Canadians are still more satisfied by the aftermarket service they receive at non-dealer shops than at dealerships, but not by much, according to a new survey by J.D. Power Canada.
On a 1,000-point scale, dealers trail non-dealers in overall customer satisfaction 761 to 767, respectively, said the marketing information company.
However, dealerships managed to significantly narrow the gap this year as both increased their scores. In 2016, dealerships scored 729 points and non-dealerships registered 749.
“Customer satisfaction is at the core of every viable business and the automotive service market is no exception,” said J.D. Ney, senior manager of the Canadian automotive practice at J.D. Power. “The study clearly demonstrates the importance of maintaining high satisfaction levels in retaining loyal customers who also act as brand ambassadors and recommend their vehicle service provider.
“The higher the customer satisfaction score, the higher the likelihood of the vehicle owner returning to the facility for paid work. For auto service providers, this can lead to hundreds, if not thousands of additional service customers annually.”
According to the study, delivering exceptional customer service – measured by a score of 901 points and higher – increases customer likelihood of returned paid visits by 85 per cent for dealers and 93 per cent for non-dealers, Power found.
But the lower the satisfaction, the lower the rate of return. Shops that scored outstanding marks – between 751 and 900 points – saw less likelihood of repeat customers. Only 58 per cent of dealer customers and 69 per cent of non-dealer customers who say their service experience was outstanding planned to return to the facility for service work.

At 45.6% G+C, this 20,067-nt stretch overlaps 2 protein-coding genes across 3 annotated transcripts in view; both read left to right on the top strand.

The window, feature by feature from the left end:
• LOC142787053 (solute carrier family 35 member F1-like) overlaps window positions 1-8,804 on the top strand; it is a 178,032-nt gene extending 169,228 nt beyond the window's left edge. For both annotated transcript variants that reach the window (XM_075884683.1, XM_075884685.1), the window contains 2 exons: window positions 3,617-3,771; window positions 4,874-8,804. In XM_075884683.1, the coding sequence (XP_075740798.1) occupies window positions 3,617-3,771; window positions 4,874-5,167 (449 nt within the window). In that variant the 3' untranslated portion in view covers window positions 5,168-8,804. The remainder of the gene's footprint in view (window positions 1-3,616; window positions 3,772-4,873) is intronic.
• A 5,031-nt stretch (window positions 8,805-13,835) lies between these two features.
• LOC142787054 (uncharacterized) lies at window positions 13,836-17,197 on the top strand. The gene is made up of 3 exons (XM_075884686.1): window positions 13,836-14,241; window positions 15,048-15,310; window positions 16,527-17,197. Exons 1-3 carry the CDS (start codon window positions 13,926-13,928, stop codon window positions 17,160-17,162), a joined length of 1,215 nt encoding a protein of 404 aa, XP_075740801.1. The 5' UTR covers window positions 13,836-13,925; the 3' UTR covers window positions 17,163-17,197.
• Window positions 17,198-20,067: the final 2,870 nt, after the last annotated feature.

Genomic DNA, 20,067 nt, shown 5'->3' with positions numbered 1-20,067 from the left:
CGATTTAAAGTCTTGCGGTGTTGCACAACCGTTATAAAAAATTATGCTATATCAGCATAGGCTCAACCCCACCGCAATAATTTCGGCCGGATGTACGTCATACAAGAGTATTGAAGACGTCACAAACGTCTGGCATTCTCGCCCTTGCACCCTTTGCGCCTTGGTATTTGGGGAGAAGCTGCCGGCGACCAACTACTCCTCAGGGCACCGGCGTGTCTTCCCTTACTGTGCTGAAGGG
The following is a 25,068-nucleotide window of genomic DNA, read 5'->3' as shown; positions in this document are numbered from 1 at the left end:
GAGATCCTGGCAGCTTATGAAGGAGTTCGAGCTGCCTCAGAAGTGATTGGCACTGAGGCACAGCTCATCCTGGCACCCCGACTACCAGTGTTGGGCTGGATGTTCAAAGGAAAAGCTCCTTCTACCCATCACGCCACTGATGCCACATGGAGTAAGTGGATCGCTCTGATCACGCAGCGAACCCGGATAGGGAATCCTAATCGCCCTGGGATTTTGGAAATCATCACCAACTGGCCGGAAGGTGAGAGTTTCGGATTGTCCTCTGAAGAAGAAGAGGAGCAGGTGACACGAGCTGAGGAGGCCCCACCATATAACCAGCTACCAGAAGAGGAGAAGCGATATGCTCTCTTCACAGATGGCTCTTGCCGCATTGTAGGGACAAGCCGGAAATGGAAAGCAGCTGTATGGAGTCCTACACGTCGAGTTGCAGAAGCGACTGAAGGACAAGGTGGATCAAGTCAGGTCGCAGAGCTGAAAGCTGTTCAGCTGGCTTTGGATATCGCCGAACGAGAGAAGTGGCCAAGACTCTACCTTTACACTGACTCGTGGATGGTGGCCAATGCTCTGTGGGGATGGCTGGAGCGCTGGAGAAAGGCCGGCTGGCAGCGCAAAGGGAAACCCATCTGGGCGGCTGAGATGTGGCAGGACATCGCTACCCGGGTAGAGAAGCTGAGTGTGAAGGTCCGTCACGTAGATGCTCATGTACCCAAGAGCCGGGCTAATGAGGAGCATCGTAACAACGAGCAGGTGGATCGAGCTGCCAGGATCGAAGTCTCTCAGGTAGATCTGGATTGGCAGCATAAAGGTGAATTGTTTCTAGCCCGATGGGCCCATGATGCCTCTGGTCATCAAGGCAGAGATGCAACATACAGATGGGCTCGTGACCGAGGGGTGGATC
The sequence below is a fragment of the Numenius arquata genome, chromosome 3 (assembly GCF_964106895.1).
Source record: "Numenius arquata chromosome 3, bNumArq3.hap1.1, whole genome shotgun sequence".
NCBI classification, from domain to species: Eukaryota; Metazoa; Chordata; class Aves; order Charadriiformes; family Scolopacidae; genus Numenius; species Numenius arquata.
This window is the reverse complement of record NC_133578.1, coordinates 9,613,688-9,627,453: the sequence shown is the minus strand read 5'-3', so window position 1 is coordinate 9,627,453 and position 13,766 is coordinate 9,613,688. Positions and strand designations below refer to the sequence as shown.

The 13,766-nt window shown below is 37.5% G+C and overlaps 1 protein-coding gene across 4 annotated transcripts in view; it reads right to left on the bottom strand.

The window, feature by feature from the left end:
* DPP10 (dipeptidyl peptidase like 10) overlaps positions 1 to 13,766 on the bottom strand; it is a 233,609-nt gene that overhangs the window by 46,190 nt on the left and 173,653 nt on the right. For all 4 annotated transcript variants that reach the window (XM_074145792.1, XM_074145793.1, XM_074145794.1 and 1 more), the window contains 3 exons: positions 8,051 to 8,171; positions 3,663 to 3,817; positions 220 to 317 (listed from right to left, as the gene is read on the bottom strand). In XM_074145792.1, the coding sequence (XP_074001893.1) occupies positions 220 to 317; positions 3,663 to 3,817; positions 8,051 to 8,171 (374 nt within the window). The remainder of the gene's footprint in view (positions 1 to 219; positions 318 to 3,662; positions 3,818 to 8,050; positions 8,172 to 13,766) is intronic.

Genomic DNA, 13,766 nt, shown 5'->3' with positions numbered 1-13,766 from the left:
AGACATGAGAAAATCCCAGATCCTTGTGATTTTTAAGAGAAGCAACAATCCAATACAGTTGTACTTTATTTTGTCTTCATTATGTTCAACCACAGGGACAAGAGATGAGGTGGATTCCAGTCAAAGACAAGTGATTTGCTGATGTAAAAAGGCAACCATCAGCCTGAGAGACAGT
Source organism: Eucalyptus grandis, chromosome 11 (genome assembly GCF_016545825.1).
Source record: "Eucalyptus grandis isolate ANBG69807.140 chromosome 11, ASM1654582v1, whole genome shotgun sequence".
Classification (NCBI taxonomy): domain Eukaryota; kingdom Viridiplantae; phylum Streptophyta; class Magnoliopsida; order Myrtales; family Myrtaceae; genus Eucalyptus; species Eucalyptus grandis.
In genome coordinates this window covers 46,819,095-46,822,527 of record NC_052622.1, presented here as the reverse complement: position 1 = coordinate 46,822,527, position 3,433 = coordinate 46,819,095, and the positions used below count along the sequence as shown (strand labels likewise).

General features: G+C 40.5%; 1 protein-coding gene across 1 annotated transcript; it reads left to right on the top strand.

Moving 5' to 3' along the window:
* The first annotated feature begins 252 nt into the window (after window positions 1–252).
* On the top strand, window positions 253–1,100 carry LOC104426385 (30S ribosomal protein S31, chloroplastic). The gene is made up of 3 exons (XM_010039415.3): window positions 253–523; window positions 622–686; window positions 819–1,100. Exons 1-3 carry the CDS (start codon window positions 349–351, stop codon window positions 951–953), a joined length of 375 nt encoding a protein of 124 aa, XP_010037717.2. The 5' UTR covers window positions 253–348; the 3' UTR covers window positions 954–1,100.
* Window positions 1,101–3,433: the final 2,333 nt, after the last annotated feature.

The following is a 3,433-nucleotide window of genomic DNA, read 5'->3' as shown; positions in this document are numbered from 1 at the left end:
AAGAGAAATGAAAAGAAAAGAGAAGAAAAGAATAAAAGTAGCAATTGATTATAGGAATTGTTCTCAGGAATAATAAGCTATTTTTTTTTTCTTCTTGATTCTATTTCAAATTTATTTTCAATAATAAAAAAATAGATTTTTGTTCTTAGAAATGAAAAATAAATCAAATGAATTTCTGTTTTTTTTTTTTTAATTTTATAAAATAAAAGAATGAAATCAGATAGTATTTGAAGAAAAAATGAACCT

When it comes to ratings for service advisor performance – that is the face-to-face interaction between employee and customer – in people skills and knowledge, non-dealer service advisors outperform their dealership counterparts in every category on a 10-point scale, including:
• Courtesy of the service representative: 8.12 vs. 7.99 on a 10-point scale;
• Responsiveness: 7.96 vs. 7.77;
• Thoroughness of explanation: 7.80 vs. 7.63;
• Knowledge of service advisor: 8.03 vs. 7.81
“If auto service providers want to improve their business performance, they should pay closer attention to the front desk,” Ney said. “Service advisors play a critical role in driving a positive customer experience as they have the most interaction and visibility to the customer. Equipping service advisors with the right tools, training and knowledge can help auto service shops gain this competitive advantage that drives satisfied and returning clients.”
LEXUS TOPS AGAIN
Canadians ranked Lexus dealerships highest in satisfying automotive service customers in Canada for a third consecutive year with an overall satisfaction score of 808. Mercedes-Benz dealerships ranked second (800), followed by Audi dealerships (793), NAPA AutoPro (790) and Volkswagen dealerships (788).
The study measures satisfaction and intended loyalty among 11,430 surveyed owners of vehicles that are 4-12 years old, and analyzes the customer experience in both warranty and non-warranty service visits.